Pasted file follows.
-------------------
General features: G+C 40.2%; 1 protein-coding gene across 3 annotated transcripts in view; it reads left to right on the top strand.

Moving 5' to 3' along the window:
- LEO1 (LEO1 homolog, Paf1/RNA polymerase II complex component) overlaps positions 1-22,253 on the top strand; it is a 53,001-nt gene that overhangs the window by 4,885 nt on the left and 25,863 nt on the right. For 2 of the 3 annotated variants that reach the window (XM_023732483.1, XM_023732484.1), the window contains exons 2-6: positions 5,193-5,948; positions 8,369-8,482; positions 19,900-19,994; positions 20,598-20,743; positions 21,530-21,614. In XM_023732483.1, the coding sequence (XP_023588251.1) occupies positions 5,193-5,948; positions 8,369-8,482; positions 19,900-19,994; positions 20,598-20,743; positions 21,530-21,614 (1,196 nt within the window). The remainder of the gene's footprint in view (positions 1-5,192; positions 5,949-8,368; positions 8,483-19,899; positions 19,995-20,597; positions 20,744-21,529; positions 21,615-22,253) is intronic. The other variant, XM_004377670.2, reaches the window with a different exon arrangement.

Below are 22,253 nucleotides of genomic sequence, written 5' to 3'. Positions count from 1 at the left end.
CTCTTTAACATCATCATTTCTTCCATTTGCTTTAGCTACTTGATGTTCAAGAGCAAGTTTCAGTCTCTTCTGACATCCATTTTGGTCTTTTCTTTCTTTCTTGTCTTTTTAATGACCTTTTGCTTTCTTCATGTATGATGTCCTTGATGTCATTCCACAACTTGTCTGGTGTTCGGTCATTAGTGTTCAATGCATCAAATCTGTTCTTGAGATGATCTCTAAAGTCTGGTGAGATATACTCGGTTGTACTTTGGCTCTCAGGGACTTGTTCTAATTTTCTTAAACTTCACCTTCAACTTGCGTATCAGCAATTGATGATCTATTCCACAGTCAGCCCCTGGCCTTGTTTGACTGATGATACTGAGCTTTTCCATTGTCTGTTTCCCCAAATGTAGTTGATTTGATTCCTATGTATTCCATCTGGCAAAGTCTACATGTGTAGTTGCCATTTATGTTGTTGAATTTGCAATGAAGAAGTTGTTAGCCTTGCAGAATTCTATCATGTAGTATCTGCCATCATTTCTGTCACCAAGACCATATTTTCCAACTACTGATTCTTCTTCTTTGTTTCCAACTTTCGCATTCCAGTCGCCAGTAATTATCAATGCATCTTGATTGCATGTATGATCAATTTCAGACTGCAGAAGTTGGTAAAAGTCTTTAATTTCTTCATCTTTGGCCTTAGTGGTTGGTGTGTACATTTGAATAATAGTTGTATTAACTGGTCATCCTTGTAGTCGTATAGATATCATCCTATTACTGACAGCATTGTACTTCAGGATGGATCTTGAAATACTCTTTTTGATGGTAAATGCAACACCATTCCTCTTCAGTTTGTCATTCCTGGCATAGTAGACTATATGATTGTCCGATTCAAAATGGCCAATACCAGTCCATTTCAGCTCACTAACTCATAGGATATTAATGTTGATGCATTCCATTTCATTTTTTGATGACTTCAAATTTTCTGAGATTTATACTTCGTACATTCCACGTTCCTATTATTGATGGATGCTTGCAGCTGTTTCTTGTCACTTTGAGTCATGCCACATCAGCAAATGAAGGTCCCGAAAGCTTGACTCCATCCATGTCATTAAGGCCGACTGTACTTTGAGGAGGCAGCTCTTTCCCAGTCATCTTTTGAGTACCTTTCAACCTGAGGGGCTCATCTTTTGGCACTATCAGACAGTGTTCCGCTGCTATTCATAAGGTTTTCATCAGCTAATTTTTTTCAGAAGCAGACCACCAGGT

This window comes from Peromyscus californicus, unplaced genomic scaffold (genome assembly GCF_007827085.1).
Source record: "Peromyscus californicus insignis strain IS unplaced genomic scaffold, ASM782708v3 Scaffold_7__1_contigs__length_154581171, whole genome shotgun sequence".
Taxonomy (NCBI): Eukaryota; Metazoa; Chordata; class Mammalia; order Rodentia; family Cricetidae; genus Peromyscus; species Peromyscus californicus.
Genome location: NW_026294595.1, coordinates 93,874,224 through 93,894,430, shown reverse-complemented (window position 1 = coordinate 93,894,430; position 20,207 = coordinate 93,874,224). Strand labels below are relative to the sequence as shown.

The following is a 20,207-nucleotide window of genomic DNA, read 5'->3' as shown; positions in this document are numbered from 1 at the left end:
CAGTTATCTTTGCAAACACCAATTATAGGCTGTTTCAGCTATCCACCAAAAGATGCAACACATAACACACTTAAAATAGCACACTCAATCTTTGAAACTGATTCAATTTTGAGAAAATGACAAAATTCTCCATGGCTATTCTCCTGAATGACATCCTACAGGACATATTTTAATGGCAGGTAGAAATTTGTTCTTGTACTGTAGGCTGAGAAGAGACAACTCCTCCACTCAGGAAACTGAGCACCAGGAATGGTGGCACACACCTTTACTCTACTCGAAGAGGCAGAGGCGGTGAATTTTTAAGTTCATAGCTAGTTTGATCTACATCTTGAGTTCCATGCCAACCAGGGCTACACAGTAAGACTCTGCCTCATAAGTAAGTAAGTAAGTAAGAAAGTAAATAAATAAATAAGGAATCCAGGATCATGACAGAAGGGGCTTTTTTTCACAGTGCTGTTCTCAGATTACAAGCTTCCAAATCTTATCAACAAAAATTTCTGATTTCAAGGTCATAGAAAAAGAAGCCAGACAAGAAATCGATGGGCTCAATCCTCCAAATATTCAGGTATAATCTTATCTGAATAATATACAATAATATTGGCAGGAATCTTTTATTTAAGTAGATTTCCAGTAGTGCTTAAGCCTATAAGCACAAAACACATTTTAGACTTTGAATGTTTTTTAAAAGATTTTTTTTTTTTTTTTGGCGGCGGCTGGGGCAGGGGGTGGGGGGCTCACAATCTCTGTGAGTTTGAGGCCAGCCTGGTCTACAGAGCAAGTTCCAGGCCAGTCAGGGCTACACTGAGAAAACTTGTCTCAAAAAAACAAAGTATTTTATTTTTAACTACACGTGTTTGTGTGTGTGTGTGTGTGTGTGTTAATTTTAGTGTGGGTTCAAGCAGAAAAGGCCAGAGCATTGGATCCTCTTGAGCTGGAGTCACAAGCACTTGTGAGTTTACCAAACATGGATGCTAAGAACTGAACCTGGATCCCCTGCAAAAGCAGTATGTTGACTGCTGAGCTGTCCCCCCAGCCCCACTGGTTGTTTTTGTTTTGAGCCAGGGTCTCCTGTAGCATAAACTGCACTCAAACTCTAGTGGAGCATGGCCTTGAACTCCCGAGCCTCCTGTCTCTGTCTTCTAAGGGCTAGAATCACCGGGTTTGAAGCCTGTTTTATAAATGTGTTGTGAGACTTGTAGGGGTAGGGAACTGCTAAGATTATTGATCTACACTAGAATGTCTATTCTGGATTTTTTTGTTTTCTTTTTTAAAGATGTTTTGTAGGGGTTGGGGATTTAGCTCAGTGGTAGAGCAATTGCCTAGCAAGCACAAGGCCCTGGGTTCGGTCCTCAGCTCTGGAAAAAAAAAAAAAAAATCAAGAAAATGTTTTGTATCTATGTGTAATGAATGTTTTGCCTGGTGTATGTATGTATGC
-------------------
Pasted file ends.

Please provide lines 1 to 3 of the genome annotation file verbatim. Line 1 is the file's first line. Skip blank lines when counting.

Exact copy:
General features: G+C 40.2%; 1 protein-coding gene across 3 annotated transcripts in view; it reads left to right on the top strand.

Moving 5' to 3' along the window:
- LEO1 (LEO1 homolog, Paf1/RNA polymerase II complex component) overlaps positions 1-22,253 on the top strand; it is a 53,001-nt gene that overhangs the window by 4,885 nt on the left and 25,863 nt on the right. For 2 of the 3 annotated variants that reach the window (XM_023732483.1, XM_023732484.1), the window contains exons 2-6: positions 5,193-5,948; positions 8,369-8,482; positions 19,900-19,994; positions 20,598-20,743; positions 21,530-21,614. In XM_023732483.1, the coding sequence (XP_023588251.1) occupies positions 5,193-5,948; positions 8,369-8,482; positions 19,900-19,994; positions 20,598-20,743; positions 21,530-21,614 (1,196 nt within the window). The remainder of the gene's footprint in view (positions 1-5,192; positions 5,949-8,368; positions 8,483-19,899; positions 19,995-20,597; positions 20,744-21,529; positions 21,615-22,253) is intronic. The other variant, XM_004377670.2, reaches the window with a different exon arrangement.